So I have several samples analyzed for their chemical composition. After data analysis, for each sample, I have a list of compounds found and their corresponding relative abundance. Some compounds are unique but most are actually found in most samples.

I want to do clustering analysis based on these list of compounds. How do I go about this? Specifically how to vectorize my dataset since each observation is actually an array with both numerical (abundance) and categorical (compound label) variables.


1 Answer 1


K-means would be a fine clustering method for you to start with, though you will have to provide the number of clusters you wish for it to return (not sure if you know that/can figure it out). Otherwise check out DBSCAN.

As for the mix of numerical vs categorical data types, all you will need to do is one-hot encoding on your categorical variables. What that does is that it will take all of the known possibilities for a category and it creates new features out of them. A 1 is assigned if the sample is part of that category, and a 0 if it is not. In this way you can use numerical and categorical at the same time, just make sure to normalize your numerical data!

  • $\begingroup$ Cool. I will try one-hot encoding. I kinda thought of that but I didn't know if it's appropriate (and also what it's called so I can google more about it). Thanks a lot! $\endgroup$
    – quarksome
    Aug 17, 2019 at 1:39
  • $\begingroup$ Ok wait. So for example, I have 10 different compound labels. That translates to 10 new variables (1 or 0). And for each observation, I have a list of compounds with their corresponding abundance. So for each observation, I have an (m x 11) matrix. Can k-means do clustering with matrices as your input? $\endgroup$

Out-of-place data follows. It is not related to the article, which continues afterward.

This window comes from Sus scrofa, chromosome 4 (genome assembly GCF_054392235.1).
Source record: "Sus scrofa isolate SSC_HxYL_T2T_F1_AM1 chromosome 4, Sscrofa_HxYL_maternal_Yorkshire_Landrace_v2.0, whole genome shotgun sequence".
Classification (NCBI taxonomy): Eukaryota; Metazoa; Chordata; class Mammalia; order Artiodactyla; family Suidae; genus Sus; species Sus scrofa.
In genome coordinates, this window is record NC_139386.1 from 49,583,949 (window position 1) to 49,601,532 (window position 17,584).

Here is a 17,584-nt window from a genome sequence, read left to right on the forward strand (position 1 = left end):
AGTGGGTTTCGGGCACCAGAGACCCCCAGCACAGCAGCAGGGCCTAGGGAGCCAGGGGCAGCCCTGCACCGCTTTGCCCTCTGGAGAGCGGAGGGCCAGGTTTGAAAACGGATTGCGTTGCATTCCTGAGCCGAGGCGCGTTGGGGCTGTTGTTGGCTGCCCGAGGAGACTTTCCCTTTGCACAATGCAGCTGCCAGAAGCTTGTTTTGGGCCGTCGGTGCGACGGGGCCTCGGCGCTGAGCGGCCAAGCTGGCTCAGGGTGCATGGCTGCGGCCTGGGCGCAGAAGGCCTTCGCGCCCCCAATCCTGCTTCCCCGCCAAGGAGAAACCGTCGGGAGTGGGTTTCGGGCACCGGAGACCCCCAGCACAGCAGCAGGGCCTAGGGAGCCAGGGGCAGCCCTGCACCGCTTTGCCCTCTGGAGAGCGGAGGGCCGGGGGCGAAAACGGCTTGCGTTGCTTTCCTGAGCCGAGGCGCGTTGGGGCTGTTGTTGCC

– quarksome
    Aug 17, 2019 at 1:56
  • $\begingroup$ Since you have binary data as features, you will need to do calculations a bit differently for kmeans. Hamming distance should be used instead of the standard euclidean. Otherwise you could do something like hierarchical clustering instead, which I believe works better with binary data. Alternatively, you could just give a feature set of all the different compound labels and their number of occurances, if they are not present then it would just be 0. Then kmeans would work just fine. $\endgroup$ Aug 18, 2019 at 16:16
  • $\begingroup$ Kmeans doesn't optimize Hamming distance. Nor Euclidean actually, only squared Euclidean. It's not really well suited for one-hot encoded data, but trends to produce pretty poor results on those (for a reason: the "mean" in kmeans is a bad idea on such variables). $\endgroup$ Sep 2, 2019 at 21:15

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